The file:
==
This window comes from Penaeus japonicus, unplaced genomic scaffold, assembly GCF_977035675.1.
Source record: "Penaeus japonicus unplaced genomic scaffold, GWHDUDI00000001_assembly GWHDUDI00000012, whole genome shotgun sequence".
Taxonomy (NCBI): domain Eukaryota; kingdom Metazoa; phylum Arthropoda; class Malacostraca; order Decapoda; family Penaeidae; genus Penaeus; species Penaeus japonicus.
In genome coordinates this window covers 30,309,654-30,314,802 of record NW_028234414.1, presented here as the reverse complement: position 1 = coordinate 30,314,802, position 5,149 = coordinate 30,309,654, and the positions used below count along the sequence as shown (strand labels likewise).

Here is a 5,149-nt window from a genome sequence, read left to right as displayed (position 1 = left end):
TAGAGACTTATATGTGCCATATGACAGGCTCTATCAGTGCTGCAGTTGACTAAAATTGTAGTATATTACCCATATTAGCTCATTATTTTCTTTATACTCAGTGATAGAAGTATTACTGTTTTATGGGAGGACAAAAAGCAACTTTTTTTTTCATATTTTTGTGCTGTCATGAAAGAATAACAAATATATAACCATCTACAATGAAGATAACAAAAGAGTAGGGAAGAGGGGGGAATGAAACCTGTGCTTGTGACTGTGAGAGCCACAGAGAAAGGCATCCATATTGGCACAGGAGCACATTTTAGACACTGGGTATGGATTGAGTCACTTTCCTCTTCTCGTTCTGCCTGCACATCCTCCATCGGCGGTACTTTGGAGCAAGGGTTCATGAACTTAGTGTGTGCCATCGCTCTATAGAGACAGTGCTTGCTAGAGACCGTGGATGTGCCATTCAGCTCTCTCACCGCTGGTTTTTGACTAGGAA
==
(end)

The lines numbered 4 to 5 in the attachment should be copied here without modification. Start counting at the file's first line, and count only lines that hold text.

In genome coordinates this window covers 30,309,654-30,314,802 of record NW_028234414.1, presented here as the reverse complement: position 1 = coordinate 30,314,802, position 5,149 = coordinate 30,309,654, and the positions used below count along the sequence as shown (strand labels likewise).

Here is a 5,149-nt window from a genome sequence, read left to right as displayed (position 1 = left end):